Architecture & Access delivers on Sydney Light rail accessibility

Access and Public Transport

The expectation of the level of accessibility an organisation provides, whether physical access, customer service, or access to information, has escalated from the most basic of elements, such as provision of an accessible toilet, to a belief that full inclusion (or as close to full) is what should be provided

The Australian Bureau of Statistics (ABS) writes, “when people with disabilities are restricted from accessing affordable and convenient public transport in their local area, their ability to participate fully in the community and live independently is also restricted.”

Public transport has always been a critically important mode of transport for many people in the community. This includes for people with a disability or other access challenges who rely on public transport to undertake their everyday activities.

Public transport is vital to many who rely on it as their sole mode of transport for employment, accessing services, socialising, and generally living life.

The customer’s public transport experience almost always crosses over locations, and therefore the responsibilities of multiple organisations. Due to this, consistency has often been hard to come by in regard to safety, frequency and reliability of services, connectivity and transfer between home and bus and tram stops and train stations, and the physical access supports available when transport is in use.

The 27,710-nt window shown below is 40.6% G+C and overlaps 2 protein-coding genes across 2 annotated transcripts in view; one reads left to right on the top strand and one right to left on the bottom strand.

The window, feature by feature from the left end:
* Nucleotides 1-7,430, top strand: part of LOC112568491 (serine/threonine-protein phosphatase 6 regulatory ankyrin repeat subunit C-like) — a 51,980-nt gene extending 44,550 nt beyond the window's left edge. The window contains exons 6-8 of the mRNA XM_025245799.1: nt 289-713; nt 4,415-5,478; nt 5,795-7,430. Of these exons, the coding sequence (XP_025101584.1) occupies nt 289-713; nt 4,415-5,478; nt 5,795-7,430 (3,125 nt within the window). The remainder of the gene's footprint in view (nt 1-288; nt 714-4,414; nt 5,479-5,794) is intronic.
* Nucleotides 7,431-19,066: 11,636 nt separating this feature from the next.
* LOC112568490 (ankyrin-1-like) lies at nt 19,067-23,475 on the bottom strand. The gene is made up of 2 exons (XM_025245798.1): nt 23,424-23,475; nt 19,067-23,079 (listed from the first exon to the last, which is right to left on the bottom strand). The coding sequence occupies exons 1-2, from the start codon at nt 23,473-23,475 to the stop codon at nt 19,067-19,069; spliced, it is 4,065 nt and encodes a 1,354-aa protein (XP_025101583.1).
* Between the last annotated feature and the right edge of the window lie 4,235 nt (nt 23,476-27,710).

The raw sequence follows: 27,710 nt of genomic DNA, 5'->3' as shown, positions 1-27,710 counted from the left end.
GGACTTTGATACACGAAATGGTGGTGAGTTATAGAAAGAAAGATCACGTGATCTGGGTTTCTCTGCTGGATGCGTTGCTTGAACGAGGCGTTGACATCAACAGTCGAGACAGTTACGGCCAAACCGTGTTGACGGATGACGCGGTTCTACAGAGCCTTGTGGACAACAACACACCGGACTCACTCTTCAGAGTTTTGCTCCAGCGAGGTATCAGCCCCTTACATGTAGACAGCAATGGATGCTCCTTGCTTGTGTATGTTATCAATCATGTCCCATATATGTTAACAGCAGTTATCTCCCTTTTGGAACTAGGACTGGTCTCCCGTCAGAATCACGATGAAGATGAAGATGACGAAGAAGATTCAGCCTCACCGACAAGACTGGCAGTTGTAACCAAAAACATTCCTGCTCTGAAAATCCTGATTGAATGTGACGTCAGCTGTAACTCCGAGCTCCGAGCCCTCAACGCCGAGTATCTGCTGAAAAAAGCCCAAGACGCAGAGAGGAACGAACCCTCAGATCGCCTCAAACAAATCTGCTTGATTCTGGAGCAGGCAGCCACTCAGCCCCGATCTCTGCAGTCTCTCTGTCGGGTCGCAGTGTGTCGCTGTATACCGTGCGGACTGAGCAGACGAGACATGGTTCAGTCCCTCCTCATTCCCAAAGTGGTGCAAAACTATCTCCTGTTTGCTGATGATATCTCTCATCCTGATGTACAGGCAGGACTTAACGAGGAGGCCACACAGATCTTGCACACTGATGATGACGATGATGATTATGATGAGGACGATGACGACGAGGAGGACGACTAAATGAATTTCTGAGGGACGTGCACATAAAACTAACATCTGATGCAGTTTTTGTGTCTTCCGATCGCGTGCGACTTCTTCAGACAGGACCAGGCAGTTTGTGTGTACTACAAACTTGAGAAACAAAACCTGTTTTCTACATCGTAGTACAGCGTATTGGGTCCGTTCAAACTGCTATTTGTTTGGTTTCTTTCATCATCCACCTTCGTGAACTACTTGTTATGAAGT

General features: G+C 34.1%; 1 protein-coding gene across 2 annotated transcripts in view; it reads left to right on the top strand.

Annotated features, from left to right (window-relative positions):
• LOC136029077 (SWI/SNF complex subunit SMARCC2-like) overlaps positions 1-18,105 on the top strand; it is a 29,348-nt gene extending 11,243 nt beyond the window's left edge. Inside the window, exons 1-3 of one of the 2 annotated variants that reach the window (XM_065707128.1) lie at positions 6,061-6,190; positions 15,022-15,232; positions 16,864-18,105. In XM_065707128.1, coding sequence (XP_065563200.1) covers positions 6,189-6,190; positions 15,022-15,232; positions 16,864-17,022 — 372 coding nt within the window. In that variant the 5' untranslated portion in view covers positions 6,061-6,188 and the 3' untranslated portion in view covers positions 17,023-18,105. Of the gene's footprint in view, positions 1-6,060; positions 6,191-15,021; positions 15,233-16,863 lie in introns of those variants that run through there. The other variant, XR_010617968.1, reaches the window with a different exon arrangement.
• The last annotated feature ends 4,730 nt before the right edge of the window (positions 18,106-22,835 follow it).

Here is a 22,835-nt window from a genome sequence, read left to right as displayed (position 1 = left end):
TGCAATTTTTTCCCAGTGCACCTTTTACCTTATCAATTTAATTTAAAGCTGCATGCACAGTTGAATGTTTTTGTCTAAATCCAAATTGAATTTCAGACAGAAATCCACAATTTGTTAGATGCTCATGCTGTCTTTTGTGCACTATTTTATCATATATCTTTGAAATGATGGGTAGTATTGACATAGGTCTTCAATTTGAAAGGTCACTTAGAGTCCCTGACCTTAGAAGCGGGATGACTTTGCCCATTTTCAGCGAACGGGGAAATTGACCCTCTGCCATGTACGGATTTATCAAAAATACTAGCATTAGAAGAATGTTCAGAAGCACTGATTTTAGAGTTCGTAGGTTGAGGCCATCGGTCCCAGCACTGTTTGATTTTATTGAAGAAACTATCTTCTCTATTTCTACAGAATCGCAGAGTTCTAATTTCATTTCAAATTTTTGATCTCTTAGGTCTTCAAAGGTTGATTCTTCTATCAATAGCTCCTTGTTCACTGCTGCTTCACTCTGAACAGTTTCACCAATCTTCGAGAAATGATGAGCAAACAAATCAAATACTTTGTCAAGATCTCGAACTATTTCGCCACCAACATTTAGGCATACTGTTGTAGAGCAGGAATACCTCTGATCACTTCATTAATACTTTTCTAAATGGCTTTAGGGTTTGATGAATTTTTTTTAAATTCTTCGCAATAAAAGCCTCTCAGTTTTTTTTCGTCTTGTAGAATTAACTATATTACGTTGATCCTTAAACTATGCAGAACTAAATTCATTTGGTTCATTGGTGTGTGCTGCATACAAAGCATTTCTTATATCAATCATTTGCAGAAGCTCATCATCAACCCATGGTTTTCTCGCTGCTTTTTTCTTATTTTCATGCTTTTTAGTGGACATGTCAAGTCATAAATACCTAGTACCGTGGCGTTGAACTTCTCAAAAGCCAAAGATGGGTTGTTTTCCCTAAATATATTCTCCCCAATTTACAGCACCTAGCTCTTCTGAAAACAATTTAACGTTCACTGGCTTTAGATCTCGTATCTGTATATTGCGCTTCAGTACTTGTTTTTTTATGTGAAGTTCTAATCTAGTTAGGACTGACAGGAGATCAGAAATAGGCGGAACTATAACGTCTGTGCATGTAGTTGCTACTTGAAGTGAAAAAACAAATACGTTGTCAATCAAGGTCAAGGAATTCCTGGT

Unlike many other areas of the built environment, public transport operators and infrastructure providers in Australia, have been required to meet minimum specific mandated requirements for access for some time now. The Disability Standards for Accessible Public Transport 2002 (DSAPT) outline the measures that transport providers and operators should take in order to make public transport more accessible, particularly to people with disabilities.

The DSAPT is a legislative instrument linked directly to the Disability Discrimination Act 1992, providing detailed requirements for exactly which types of transport features must be accessible. DSAPT calls up various Australian Standards (AS) at different times, with application of many of those are completely mandatory.

Unique to DSAPT, when compared to other access-related legislative instruments such as the Disability (Access to Premises – Buildings) Standards, is the inclusion of several landmark completion dates for the provision of access. These mandatory completion landmarks have, since 2002, ensured more continual and relatively consistent improvement to the accessibility features of transport conveyances, infrastructure and premises.

The final slated target completion date is 31/12/2022, whereby ‘All public transport services are to fully comply with the relevant Standards in relation to all aspects not specified in clause 4.2.’ It will be interesting to see how successful Australia’s public transport operators will be in achieving this mandated target.

Given that the public transport offering can range from short bus trips, to long-haul aircraft travel, there are very broad needs and desires of consumers, as well as responsibilities of providers. Customer expectations are an ever-evolving factor with which all organisations must stay current. The expectation of the level of accessibility an organisation provides, whether physical access, customer service, or access to information, has escalated from the most basic of elements, such as provision of an accessible toilet, to a belief that full inclusion (or as close to full) is what should be provided.

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Posted in Access Consulting